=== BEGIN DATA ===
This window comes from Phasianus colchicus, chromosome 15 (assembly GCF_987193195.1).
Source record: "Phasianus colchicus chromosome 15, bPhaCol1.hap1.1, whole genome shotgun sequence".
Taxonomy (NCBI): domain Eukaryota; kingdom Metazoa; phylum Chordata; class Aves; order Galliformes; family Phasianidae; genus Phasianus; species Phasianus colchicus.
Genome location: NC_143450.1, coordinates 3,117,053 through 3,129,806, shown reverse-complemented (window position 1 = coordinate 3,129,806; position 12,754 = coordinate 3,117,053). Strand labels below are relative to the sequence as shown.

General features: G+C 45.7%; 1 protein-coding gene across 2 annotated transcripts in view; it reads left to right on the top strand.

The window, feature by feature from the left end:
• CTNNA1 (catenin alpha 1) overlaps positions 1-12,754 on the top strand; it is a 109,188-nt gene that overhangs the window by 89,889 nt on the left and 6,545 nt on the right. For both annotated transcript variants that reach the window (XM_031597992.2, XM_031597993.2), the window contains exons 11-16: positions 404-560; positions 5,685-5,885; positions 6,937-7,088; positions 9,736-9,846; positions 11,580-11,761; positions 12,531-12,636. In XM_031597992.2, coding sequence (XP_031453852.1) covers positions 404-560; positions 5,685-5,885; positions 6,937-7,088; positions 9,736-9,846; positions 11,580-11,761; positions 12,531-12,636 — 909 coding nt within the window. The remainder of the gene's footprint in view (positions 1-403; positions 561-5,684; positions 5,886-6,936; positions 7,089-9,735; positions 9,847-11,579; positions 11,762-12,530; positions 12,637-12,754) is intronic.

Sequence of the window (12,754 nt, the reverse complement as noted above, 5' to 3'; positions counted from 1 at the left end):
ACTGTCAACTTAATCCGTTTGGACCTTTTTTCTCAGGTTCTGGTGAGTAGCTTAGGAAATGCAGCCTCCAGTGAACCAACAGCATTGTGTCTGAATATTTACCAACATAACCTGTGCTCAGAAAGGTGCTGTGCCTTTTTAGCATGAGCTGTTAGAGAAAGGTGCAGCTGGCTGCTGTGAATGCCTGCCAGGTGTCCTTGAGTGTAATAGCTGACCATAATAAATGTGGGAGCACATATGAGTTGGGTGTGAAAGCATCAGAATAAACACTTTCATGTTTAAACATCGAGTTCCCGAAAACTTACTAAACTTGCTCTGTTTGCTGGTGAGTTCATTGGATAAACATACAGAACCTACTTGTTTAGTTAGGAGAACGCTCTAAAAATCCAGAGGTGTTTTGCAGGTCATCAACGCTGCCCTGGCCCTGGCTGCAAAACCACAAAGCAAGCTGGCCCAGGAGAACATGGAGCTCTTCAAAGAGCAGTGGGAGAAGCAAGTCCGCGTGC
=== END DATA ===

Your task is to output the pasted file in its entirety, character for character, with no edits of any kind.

This window comes from Phasianus colchicus, chromosome 15 (assembly GCF_987193195.1).
Source record: "Phasianus colchicus chromosome 15, bPhaCol1.hap1.1, whole genome shotgun sequence".
Taxonomy (NCBI): domain Eukaryota; kingdom Metazoa; phylum Chordata; class Aves; order Galliformes; family Phasianidae; genus Phasianus; species Phasianus colchicus.
Genome location: NC_143450.1, coordinates 3,117,053 through 3,129,806, shown reverse-complemented (window position 1 = coordinate 3,129,806; position 12,754 = coordinate 3,117,053). Strand labels below are relative to the sequence as shown.

General features: G+C 45.7%; 1 protein-coding gene across 2 annotated transcripts in view; it reads left to right on the top strand.

The window, feature by feature from the left end:
• CTNNA1 (catenin alpha 1) overlaps positions 1-12,754 on the top strand; it is a 109,188-nt gene that overhangs the window by 89,889 nt on the left and 6,545 nt on the right. For both annotated transcript variants that reach the window (XM_031597992.2, XM_031597993.2), the window contains exons 11-16: positions 404-560; positions 5,685-5,885; positions 6,937-7,088; positions 9,736-9,846; positions 11,580-11,761; positions 12,531-12,636. In XM_031597992.2, coding sequence (XP_031453852.1) covers positions 404-560; positions 5,685-5,885; positions 6,937-7,088; positions 9,736-9,846; positions 11,580-11,761; positions 12,531-12,636 — 909 coding nt within the window. The remainder of the gene's footprint in view (positions 1-403; positions 561-5,684; positions 5,886-6,936; positions 7,089-9,735; positions 9,847-11,579; positions 11,762-12,530; positions 12,637-12,754) is intronic.

Sequence of the window (12,754 nt, the reverse complement as noted above, 5' to 3'; positions counted from 1 at the left end):
ACTGTCAACTTAATCCGTTTGGACCTTTTTTCTCAGGTTCTGGTGAGTAGCTTAGGAAATGCAGCCTCCAGTGAACCAACAGCATTGTGTCTGAATATTTACCAACATAACCTGTGCTCAGAAAGGTGCTGTGCCTTTTTAGCATGAGCTGTTAGAGAAAGGTGCAGCTGGCTGCTGTGAATGCCTGCCAGGTGTCCTTGAGTGTAATAGCTGACCATAATAAATGTGGGAGCACATATGAGTTGGGTGTGAAAGCATCAGAATAAACACTTTCATGTTTAAACATCGAGTTCCCGAAAACTTACTAAACTTGCTCTGTTTGCTGGTGAGTTCATTGGATAAACATACAGAACCTACTTGTTTAGTTAGGAGAACGCTCTAAAAATCCAGAGGTGTTTTGCAGGTCATCAACGCTGCCCTGGCCCTGGCTGCAAAACCACAAAGCAAGCTGGCCCAGGAGAACATGGAGCTCTTCAAAGAGCAGTGGGAGAAGCAAGTCCGCGTGC